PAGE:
Principia: An International Journal of Epistemology 15 (3):439-452 (2011)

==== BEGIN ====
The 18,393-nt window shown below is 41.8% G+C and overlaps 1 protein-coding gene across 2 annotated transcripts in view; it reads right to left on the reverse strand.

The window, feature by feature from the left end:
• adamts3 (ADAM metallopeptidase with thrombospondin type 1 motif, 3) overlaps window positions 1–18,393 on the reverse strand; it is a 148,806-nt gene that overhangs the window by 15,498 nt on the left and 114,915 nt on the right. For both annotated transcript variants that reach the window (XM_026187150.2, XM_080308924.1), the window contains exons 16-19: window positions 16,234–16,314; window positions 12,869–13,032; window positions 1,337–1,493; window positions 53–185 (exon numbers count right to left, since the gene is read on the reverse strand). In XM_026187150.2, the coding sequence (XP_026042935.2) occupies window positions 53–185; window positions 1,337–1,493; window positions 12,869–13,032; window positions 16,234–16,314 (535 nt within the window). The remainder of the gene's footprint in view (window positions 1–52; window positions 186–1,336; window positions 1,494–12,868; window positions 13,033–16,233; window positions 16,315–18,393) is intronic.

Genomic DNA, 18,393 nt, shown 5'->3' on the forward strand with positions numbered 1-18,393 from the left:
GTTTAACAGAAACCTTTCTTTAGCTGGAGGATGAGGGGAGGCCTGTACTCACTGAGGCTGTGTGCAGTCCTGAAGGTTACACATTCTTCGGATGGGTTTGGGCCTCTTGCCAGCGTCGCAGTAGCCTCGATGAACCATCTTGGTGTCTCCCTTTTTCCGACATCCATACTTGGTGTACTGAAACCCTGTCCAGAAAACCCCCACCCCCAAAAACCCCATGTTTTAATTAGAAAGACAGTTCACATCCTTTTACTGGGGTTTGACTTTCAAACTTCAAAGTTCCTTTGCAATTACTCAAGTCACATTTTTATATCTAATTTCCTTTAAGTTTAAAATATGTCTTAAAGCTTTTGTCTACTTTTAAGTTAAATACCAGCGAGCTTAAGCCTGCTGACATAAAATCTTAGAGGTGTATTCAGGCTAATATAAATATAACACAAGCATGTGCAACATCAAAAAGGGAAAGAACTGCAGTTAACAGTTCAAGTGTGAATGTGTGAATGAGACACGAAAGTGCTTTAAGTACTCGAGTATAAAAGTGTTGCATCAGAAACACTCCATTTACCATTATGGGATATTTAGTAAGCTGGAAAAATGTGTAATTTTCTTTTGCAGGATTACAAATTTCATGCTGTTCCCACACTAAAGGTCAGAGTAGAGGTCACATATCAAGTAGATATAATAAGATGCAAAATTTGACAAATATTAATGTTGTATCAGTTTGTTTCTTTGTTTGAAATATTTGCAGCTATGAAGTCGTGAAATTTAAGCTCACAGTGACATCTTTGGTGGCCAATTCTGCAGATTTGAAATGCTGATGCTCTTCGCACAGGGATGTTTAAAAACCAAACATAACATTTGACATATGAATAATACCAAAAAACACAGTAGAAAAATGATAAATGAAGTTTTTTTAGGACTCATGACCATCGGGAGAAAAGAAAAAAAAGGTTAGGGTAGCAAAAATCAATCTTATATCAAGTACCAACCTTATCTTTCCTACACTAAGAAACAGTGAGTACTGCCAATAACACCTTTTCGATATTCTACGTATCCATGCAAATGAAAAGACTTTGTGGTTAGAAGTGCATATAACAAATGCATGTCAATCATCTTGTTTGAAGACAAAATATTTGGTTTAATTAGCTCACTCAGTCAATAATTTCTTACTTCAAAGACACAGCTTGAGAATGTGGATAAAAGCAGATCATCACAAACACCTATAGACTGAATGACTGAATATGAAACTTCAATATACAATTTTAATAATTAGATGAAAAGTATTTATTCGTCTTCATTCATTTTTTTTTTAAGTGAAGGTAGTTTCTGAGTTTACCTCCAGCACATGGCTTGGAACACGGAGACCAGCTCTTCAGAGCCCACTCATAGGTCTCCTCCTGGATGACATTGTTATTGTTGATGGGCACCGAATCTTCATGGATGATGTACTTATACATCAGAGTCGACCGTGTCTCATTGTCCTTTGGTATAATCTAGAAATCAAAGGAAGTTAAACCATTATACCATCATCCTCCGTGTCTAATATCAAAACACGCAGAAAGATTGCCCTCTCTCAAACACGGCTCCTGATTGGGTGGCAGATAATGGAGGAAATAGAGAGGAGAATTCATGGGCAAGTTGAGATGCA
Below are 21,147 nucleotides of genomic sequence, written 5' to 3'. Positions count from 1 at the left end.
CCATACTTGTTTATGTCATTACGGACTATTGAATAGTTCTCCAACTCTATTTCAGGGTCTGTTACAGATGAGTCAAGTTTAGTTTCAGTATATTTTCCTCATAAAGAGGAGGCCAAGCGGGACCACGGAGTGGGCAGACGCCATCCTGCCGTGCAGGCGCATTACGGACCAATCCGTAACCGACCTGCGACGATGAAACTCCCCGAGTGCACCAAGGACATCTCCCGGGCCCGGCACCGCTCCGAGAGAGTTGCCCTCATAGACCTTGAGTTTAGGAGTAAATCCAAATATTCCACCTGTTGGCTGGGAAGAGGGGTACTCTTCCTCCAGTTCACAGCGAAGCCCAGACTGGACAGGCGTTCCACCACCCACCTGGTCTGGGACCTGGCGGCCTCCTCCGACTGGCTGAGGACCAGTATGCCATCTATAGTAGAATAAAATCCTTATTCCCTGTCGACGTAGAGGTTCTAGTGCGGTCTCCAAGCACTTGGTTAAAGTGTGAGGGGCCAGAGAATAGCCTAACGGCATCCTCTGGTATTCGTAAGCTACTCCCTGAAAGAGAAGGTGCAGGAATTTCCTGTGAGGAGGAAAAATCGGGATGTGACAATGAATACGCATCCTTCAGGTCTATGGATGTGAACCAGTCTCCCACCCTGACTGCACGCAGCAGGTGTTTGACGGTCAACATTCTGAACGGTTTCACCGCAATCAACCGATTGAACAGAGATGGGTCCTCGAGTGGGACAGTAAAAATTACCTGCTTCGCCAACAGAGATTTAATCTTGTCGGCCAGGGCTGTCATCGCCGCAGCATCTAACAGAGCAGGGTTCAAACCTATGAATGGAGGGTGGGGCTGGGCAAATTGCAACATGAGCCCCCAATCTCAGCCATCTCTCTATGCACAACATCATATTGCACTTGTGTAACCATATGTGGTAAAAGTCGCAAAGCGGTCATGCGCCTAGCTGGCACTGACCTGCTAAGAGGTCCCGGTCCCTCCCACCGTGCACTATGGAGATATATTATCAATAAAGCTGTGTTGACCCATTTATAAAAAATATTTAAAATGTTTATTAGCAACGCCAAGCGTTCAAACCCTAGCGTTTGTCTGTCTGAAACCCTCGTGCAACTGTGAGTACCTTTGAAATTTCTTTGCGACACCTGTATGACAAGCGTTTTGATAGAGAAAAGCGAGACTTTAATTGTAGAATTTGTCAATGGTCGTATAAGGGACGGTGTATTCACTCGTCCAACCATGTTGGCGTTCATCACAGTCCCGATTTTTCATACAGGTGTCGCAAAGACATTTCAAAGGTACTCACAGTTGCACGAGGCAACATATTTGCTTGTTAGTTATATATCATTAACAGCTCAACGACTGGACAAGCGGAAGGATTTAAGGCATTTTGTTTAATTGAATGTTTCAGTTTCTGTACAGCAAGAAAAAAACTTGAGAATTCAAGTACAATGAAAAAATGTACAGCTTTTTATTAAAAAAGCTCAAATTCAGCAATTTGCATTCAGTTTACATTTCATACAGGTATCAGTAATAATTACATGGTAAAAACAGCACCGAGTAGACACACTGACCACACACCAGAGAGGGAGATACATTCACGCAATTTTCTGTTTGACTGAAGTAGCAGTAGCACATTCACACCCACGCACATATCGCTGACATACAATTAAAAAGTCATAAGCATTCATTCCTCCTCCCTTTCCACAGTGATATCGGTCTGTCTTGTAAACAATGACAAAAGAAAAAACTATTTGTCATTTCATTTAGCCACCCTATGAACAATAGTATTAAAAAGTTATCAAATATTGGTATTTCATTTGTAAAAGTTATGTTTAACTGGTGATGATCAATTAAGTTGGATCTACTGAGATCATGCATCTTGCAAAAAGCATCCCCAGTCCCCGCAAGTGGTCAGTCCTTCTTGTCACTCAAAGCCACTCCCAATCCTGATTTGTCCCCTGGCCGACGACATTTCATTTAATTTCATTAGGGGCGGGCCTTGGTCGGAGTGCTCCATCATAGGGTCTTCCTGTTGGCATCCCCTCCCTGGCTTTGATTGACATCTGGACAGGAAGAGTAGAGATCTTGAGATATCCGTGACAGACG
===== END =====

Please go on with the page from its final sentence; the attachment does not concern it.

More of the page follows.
AbstractThe starting point of this paper is the intriguing observation that Goodman has defended a phenomenalist point of view in his epistemological works and a physicalist one in aesthetics. In fact, it would certainly be more accurate to say that his focus was anti-physicalist in epistemology and anti phenomenalist in aesthetics. In any case a majority of interpreters would spontaneously have waited for a diametrically opposite choice, more consistent indeed with the positions taken by the representatives in these fields. Yet Goodman’s strategy is not arbitrary, it has deep roots in the general context of the philosophy in the twentieth century and in return contributes to clarify some of its features and motivation.
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